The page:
Skip to Main Content

Cultivating the Future: Sara Zukowsky

Cultivating the Future graphic

NRES student finds direction and passion through an eclectic summer internship

Every month of Sara Zukowsky’s internship this summer could be its own novel, which is fitting for the Natural Resources and Environmental Science (NRES) major minoring in English.

Zukowsky, originally from Westford, Massachusetts, was initially drawn to the middle of the country by Purduestudent-in-water.jpg
University’s English program. Since middle school, Zukowsky harbored a love of literature and writing, which is why she was surprised to feel suddenly drawn toward the sciences her freshman year.

“It’s a testament to Purdue’s academics that you can come in fully intending to study one thing and see all these opportunities in other areas and find yourself going in a completely different direction,” Zukowsky said.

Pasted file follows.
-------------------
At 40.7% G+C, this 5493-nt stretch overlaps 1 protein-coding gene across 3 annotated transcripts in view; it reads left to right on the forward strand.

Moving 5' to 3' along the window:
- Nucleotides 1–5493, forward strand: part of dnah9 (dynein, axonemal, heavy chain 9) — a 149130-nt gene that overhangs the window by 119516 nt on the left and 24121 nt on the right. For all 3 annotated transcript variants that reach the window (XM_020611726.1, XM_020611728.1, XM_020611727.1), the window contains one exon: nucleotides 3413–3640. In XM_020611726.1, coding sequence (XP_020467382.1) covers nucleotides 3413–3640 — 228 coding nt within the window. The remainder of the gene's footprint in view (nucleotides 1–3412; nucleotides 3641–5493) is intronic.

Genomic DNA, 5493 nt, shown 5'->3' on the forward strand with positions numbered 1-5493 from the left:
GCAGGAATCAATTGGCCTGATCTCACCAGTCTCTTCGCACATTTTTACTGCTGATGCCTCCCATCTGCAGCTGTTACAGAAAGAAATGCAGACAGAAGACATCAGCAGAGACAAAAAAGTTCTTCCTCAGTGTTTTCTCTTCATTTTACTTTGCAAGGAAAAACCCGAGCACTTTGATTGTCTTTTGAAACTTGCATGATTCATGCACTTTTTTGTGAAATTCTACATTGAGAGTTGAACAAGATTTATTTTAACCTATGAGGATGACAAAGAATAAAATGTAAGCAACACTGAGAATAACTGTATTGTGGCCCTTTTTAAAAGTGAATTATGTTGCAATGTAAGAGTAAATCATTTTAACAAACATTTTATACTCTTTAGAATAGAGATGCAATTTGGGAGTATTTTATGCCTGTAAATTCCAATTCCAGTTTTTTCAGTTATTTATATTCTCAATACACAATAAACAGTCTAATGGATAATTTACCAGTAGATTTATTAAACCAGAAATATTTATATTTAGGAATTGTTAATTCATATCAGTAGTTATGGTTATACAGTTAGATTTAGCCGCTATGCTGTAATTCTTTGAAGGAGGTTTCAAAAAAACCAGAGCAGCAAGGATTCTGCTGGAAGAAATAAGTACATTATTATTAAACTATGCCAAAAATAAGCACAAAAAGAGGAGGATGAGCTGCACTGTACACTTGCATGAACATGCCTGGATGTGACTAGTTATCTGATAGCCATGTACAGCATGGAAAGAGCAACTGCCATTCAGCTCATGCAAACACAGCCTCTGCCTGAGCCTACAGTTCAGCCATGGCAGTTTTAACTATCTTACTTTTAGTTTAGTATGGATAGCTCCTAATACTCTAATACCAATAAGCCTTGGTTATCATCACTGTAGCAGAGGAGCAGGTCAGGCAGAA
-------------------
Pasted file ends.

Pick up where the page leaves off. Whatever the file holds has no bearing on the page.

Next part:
In the landlocked town of West Lafayette, Zukowsky found herself thinking more and more about the ocean and the environment, missing it but also wondering how pursuing some of the majors at Purdue might allow her to engage with aquatic environments in meaningful and impactful ways. After her first semester, she switched to NRES, which is what led her to this summer’s internship with the Lowell Parks and Conservation Trust in Lowell, MA.

“I felt very drawn towards the idea of studying the ocean as a system, from what lives on the ocean floor to how populations impact aquatic environments, to how climate change is causing major shifts in our ocean ecosystems,” she explained. “You get this amazing sense of how everything is connected.”

This sense was furthered as she jumped from project to project, at first seemingly disparate but, Zukowsky came to realize, all deeply bound to principles of environmental conservation and sustainability.

Zukowsky’s first major venture was collaborating with the Massachusetts Audubon Society on an environmental education program. In conjunction with the group, Zukowsky developed a curriculum suitable for the K-6 grade crowd and visited students four days a week for most of July.